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April 4, 2008


Noodling on the news — When the C-in-C calls


On the third planet from the sun, the New York Times wrote in an editorial,

[John C.] Yoo, who, inexplicably, teaches law at the University of California, Berkeley, never directly argues that it is legal to chain prisoners to the ceiling for days, sexually abuse them or subject them to waterboarding — all things done by American jailers.

His primary argument, in which he reaches back to 19th-century legal opinions justifying the execution of Indians who rejected the reservation, is that the laws didn’t apply to Mr. Bush because he is commander in chief.

Elsewhere, in a parallel universe, The Sink pulled his chair nearer to the window and looked out. The courtyard below was empty except for a few gardeners who were planting bushes for the afternoon’s brush-cutting. How he enjoyed that exercise! He was glad he’d instituted the custom when he moved into the Sink Hole.

But it was only 11:00, and he still had a few issues of state to solve before lunch. He perched his chin on his hand and sighed. “Sometimes,” he thought, “being The Sink stinks.”

He mentally leafed through the problems facing him. There were tremors in the economy, with stocks threatening to fall on Wall Street like Humpty Dumpty teetering on his wobbly perch. Not his fault. He’d done his best to calm things down. Time to sit tight and let the Sink 44 clean up the mess.

Those fellows in Iraq were at it again, threatening to tear each other and the entire country apart. Not his fault. He’d done his best to calm things down. Time to sit tight and let Sink 44 clean up the mess.

But there was that torture thing. He’d begun to hear rumors that people weren’t happy with the way he’d been treating prisoners. He’d done his best to calm things down, but somehow the old slogans weren’t working any more. He definitely didn’t want to sit tight and let Sink 44 clean up this mess, because he might be swept up in the process.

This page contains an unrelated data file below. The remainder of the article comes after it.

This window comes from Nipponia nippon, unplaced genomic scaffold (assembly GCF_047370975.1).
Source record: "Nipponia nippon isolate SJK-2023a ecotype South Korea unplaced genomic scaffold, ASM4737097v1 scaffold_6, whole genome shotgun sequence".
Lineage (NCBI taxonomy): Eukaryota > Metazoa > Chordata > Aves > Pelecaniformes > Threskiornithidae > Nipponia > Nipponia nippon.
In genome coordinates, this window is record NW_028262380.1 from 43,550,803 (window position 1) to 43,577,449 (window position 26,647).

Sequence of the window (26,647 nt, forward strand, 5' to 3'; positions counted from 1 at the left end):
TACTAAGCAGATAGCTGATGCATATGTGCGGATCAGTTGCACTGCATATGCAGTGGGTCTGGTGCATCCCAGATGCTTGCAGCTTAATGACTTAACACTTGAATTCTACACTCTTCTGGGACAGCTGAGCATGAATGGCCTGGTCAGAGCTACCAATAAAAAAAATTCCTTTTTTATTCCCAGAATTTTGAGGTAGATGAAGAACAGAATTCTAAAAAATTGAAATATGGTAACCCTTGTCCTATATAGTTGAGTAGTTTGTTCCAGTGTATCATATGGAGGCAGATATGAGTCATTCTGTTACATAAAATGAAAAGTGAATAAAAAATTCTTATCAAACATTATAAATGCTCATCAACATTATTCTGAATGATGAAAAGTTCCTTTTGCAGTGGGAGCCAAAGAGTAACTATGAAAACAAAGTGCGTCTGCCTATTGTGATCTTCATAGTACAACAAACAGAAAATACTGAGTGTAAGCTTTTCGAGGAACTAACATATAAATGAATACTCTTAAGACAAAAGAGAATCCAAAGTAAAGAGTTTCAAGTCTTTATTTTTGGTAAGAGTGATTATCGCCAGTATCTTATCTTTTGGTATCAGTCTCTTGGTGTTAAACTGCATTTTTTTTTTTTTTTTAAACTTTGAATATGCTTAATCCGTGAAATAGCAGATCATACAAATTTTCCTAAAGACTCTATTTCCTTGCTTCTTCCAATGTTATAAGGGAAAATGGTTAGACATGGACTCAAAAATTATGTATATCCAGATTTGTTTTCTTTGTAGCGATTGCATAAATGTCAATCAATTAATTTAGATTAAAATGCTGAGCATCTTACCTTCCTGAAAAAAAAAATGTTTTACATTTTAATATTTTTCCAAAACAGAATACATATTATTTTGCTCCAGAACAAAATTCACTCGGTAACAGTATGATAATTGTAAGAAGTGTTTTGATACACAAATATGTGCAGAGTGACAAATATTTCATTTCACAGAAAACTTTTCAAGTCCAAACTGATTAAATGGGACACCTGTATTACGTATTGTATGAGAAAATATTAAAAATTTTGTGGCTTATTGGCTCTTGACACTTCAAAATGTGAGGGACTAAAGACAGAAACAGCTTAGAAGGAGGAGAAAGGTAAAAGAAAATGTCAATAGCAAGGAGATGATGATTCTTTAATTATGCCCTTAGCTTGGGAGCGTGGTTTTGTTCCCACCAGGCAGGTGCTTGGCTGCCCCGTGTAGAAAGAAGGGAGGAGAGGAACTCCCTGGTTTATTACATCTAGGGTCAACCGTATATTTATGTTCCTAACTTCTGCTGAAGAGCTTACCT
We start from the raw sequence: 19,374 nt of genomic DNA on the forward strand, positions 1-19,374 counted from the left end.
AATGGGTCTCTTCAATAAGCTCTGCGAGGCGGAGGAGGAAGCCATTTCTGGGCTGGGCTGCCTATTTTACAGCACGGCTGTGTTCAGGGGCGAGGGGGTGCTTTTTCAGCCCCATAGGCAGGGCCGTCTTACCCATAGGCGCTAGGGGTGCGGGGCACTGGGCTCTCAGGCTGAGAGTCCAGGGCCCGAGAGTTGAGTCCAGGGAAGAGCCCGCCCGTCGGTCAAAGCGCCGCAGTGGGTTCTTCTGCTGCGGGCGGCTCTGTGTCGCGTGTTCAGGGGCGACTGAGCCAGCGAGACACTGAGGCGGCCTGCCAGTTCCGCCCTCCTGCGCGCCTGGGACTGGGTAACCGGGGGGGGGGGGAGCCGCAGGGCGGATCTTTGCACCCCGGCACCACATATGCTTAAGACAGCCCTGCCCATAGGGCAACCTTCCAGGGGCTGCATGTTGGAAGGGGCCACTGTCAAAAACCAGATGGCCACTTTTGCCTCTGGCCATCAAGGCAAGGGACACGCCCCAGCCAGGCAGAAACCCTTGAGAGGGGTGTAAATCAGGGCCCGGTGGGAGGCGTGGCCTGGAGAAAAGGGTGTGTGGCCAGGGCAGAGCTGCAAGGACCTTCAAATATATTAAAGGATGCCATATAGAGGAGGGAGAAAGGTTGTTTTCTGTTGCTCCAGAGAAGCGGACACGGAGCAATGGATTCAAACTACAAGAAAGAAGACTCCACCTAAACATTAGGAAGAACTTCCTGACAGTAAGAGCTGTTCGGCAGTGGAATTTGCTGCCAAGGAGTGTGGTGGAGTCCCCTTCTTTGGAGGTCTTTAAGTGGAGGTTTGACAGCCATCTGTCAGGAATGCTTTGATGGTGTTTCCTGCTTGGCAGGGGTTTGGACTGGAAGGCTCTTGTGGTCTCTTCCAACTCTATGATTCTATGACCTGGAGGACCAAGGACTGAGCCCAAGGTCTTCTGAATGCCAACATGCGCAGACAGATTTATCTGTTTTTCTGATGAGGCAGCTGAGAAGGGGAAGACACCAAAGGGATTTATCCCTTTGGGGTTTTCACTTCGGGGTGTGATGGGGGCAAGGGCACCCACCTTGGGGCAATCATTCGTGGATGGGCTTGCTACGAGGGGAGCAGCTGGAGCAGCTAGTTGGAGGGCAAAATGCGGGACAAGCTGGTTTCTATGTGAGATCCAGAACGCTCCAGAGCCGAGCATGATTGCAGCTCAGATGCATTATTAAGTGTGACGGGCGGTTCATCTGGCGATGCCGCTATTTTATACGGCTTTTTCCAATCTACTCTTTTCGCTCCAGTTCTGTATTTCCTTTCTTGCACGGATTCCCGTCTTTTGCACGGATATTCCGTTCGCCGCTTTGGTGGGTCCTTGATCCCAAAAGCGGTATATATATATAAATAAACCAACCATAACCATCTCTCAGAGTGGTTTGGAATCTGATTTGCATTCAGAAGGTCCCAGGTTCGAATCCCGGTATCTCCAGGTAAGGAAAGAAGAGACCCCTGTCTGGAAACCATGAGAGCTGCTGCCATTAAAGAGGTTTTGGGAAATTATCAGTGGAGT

Once, several years ago, he thought he was safely barricaded behind a powerful set of legal arguments. What was the name of the nice young man who devoted so much time to the construction work? Oh, yes. John Mee. He’d called him Johnnycake.

But even though it was obvious that the arguments rested on firm historical precedents and even though they were cemented with fine constitutional reasoning, they caused a ruckus when they were finally made public. It would have been far better to have kept them secret, like so many of his other decisions. What people didn’t know couldn’t hurt him. It’s when they found out things that trouble started.

Maybe it was time to call on Mee’s services again. If his arguments were successful, Mee would become a hero. If they failed, he’d be run out of town for trying to subvert the government, but The Sink would escape unscathed. He could already see himself appearing on television, shaking his head ruefully at the misguided zeal of the youthful advisor.

Mee used to be in the capital, at the Department of Justice. But recently, the place had turned into a ghost town. Where had he gone?

A call to an aide provided the answer: “John Mee is now Inexplicable Professor of Constitutional Law at Guantanamo University. I’ve connected you.”

The Sink picked up the phone. “Johnnycake. Come back. I need you.”

       — Copyright Betsey Culp 2008